This focus group looked at Educational Technology (and much has happened since 2005 in ET) and states:

The Internet can be a sound investment for continuous on-demand teacher training and support, research and content repositories, value-added distance education, and online campuses aimed at increasing the access, equity, and quality of education.

It came to some important conclusions.

  • Firstly, we must look at revitalizing what we already have. We should take our existing resources and network them into a potent driving force in education. This scale that we have can be brought to bear on the challenges that we have, if we have the intention to invest in capability building.
  • Secondly, the Focus Group exhorts us to encourage system reform. It asks us to “(C)ounter the tendency to centralise; promote plurality and diversity” and “Ensure opportunities for autonomous content generation by diverse communities.”
  • Thirdly, we must look at ways of creating a system of lifelong professional development and support, especially for education leaders, as a focus in in-service training.
  • Fourthly, for pre-service training, it demands that we “introduce teachers to flexible models of reaching curriculum goals”. It demands that we “(I)ntroduce use of media and technology-enabled methods of learning, making them inherent and embedded in the teaching-learning process of teachers.”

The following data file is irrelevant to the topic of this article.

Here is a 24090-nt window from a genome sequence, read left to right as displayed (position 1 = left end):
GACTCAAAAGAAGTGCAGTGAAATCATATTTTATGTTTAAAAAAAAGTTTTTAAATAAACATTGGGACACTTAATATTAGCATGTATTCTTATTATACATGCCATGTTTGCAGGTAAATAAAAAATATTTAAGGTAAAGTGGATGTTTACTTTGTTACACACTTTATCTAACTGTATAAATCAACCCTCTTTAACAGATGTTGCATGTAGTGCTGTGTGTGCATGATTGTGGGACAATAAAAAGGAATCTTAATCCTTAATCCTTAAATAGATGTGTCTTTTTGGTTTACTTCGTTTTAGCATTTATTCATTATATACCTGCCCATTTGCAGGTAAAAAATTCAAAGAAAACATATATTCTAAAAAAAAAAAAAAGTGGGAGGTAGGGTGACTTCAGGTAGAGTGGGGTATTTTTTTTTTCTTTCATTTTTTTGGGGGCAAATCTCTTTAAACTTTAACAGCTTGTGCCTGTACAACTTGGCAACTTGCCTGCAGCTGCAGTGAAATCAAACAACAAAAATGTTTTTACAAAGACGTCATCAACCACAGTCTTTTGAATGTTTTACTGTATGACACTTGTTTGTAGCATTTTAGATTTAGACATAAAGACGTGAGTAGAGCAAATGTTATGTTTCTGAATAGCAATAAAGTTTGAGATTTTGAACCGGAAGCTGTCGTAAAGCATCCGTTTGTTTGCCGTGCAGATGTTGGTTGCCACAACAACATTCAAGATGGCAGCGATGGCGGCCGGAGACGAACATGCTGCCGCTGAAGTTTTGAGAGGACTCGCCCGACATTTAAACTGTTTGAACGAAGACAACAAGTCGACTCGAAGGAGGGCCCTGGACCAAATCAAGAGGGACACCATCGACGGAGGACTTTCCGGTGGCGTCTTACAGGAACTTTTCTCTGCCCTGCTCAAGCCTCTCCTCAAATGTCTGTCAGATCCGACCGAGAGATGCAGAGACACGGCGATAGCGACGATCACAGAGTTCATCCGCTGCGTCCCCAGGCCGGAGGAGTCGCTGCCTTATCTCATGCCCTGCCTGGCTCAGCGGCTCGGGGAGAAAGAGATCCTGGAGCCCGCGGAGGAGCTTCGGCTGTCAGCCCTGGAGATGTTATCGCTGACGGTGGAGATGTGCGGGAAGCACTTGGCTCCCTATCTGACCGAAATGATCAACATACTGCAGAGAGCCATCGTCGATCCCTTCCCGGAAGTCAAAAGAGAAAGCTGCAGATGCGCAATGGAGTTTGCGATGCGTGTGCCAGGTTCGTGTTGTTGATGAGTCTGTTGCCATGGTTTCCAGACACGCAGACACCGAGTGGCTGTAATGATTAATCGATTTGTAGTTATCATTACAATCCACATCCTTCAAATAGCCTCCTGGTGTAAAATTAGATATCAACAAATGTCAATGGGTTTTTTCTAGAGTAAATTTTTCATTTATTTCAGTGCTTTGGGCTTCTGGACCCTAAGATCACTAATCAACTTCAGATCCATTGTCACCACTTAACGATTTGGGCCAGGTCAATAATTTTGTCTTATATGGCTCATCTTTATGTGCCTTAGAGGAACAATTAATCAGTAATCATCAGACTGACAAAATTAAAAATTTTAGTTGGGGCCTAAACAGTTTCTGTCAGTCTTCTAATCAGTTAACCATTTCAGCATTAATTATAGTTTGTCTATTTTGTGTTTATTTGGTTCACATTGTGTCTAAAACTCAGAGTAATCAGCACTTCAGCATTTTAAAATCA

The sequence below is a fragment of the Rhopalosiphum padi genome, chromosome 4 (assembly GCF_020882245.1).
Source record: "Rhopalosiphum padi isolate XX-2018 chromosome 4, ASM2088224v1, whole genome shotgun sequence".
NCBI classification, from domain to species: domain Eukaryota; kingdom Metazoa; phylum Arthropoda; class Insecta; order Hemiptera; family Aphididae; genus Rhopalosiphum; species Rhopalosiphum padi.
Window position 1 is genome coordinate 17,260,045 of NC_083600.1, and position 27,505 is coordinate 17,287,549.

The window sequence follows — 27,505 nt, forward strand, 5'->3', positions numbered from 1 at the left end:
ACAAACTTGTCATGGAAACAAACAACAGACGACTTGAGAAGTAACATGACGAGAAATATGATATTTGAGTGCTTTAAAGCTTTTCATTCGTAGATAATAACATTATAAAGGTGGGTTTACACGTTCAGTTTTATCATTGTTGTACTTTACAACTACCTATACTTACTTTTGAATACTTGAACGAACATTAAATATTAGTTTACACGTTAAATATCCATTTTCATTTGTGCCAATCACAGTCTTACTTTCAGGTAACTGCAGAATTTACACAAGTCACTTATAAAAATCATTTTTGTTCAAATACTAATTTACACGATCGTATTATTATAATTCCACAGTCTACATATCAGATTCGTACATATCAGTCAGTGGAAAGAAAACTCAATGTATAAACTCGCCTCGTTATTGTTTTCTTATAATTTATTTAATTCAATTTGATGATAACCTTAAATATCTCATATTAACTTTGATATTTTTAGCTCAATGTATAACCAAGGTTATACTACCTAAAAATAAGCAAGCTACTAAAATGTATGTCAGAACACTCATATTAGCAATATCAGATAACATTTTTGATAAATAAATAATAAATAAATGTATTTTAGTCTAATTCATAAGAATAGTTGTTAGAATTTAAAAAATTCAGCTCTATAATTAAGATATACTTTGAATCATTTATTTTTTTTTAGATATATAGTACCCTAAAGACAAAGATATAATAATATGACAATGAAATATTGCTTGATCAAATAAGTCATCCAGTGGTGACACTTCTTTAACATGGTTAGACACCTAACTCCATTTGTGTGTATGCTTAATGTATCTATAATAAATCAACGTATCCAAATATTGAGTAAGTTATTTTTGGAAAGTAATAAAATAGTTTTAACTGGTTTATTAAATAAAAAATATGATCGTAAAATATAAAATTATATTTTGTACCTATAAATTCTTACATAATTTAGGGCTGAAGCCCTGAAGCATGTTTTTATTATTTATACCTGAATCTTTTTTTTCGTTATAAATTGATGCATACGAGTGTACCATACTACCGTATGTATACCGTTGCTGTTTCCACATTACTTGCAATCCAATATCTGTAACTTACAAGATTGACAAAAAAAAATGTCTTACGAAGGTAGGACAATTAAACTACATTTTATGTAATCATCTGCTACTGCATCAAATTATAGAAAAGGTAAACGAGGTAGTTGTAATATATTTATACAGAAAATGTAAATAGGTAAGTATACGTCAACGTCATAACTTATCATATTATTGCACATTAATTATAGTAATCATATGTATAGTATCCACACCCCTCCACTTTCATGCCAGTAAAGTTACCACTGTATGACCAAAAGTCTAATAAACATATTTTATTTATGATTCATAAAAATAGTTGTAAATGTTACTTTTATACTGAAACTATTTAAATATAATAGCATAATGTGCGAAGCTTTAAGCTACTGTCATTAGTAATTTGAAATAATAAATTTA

• Fifthly, in K12, we must “(M)ove from a predetermined set of outcomes and skill sets to one that enables students to develop explanatory reasoning and other higher-order skills.” and “(P)romote flexible models of curriculum transaction.”
  • Sixthly, in research, focus on adaptive learning, mobile learning and building capabilities for core research.

The position paper is worth a read. And it is useful to see how much of it really translated into the NCF2005. My sense so far, and I could be inaccurate here, is that for the NCF2005 committee, the position paper could be summarized as an “appropriate use of ICT in education”. It would be useful to get inputs from the Focus Group members on how their recommendations were amalgamated into the NCF2005. Alas, there is no online forum where they are visibly present where I could raise this.

What would a position paper look like in 2012? And what would it look like if we future-casted it to 2020 and beyond? And is it at all useful to create such position papers if their recommendations do not see the light of day?

In my opinion, this should be an annual participatory affair. Each year, experts and interested stakeholders should come online and generate an open (un)consensus on what Educational Theory, Research and Technology augurs for our mission to democratize education. If not anything else, the network of interested people can be built, with potential future impacts on the way education systems progress. Interested?